When taking an order, a company must check on the availability of goods, where they are, and whether one item might be substituted for another in case of a supply problem. That's followed immediately by transportation optimization, whereby the company determines the best way to move the order to the customer. Whether or not that step is classified as CRM, it's a critical part of the supply chain from an order fulfillment and customer-service standpoint, according to Lessmoellmann. "There has to be an integrated process and functionality," he says.
The carrier, meanwhile, must execute planning and scheduling based on available orders, maximizing its use of assets while meeting customer requirements. Ideally, all information about loading, pickup and arrival times will be available to sales representatives in the event a shipper inquires about the status of its freight. Once again, the CRM functionality becomes hard to separate from the execution piece.
One user of SAP's CRM and transportation suites is Deicmar, a logistics service provider based in Brazil. It conveys data on shipments, cost, routing and contract details to shippers via the internet, Lessmoellmann says. The information is used both at the execution level and for long-term service and asset planning.
The Analytics Play
SAS Institute Inc., based in Cary, N.C., is a CRM vendor with a focus on customer analytics. That's one of the areas in which transportation companies have shown the least interest. Nelle Schantz, program director of CRM, says most have started with systems on the operational side, such as order fulfillment and shipment tracking.
Still, she says, analytical CRM can be of great value to transportation companies. It can aid in demand forecasting and identify changes in customer needs. It can also help providers to customize their offerings, much as a manufacturer like Dell Computer assembles the components of a computer to create a tailored product.
SAS's CRM suite combines historical data with predictive modeling and data mining to identify buying trends. Users can determine when customers should be contacted and when they're likely to buy. They can also track customer behavior on the provider's web site with regard to check cashing and credit card payments. In the process, they can identify actions that fall outside the norm for any given customer.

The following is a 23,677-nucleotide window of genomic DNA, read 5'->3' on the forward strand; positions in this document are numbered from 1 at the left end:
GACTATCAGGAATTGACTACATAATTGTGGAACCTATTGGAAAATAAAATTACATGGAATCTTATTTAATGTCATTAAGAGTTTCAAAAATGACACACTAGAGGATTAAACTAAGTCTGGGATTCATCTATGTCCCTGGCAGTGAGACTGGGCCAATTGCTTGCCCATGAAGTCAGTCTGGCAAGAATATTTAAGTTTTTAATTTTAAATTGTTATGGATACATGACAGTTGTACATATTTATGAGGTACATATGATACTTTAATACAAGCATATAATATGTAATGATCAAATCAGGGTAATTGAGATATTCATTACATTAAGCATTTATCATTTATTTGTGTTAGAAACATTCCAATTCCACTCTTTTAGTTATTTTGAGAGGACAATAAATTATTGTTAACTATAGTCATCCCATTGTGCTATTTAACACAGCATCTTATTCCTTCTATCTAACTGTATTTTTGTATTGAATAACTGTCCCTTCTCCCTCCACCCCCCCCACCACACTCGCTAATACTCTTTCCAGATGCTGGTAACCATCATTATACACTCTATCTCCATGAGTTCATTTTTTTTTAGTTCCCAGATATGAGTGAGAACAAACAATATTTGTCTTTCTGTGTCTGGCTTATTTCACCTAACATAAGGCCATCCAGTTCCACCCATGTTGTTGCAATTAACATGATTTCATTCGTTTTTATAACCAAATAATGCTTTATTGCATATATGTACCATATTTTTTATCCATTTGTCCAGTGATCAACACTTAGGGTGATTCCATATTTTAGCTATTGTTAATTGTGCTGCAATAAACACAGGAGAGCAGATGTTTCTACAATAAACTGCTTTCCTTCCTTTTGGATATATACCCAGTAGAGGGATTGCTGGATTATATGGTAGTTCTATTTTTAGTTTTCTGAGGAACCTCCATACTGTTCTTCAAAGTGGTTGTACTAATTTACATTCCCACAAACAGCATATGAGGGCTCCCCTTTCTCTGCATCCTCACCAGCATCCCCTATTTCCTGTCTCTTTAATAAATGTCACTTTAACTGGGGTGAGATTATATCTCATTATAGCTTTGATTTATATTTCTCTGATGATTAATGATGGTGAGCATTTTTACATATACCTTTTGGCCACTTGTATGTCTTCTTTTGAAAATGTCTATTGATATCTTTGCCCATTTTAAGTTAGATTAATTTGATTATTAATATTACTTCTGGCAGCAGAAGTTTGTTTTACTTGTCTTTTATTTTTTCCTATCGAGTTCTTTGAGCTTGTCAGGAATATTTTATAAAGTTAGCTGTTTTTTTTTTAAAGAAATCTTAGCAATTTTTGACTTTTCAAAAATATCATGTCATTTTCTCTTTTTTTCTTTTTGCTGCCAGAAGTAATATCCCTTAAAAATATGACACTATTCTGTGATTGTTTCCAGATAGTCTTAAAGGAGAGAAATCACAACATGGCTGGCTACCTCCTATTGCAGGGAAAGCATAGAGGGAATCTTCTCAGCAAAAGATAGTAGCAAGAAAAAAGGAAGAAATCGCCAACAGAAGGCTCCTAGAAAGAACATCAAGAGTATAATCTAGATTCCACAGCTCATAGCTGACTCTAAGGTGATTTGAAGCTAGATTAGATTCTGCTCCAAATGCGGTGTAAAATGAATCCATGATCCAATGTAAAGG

While most of SAS's customers are consumer-direct companies in financial services, telecommunications and retail, the vendor does have a number of transportation providers using its analytics tool. They include Vitran, Progress Rail Services, MTR Corp., Air France, Jet Services and LOT Polish Airlines.
In the transportation industry, it's the largest providers who are most likely to acquire a CRM package, says Ben Balbale, regional vice president of sales for San Mateo, Calif.-based E.piphany. Smaller, more regionally based companies may not be able to justify the cost and effort.
Still, Balbale says, "transportation is as ripe for a CRM solution as any other [industry] with limited inventory." It's especially valuable for companies struggling to improve their margins. The real reason why transportation companies have balked at buying CRM may be cultural, he says.
DHL uses a customer-service application to manage its shipment inquiry process, Balbale says. The agent who takes a customer call can refer immediately to the vendor's electronic tracking system to locate a package anywhere in the world. That individual will also have a detailed history of the package's progress through the DHL network. Such information is conveyed to the appropriate individuals within the company, who can tackle the highest-priority issues. The system has reduced DHL's time to case resolution by more than 25 percent, Balbale claims.
E.piphany software also supports a multi-channel contact center, where agents handle customer inquiries via the web, phone, fax or e-mail. By consolidating all contacts at a single location, the carrier can once again deal with the most critical problems first.
Balbale says it could take 12 to 24 months before transportation companies come around to the value of CRM. Others say it's a lack of tailored software that limits the industry's interest, creating a classic chicken-and-egg dilemma between supply and demand. As Gartner's Goodwin puts it: "CRM vendors go where the money is."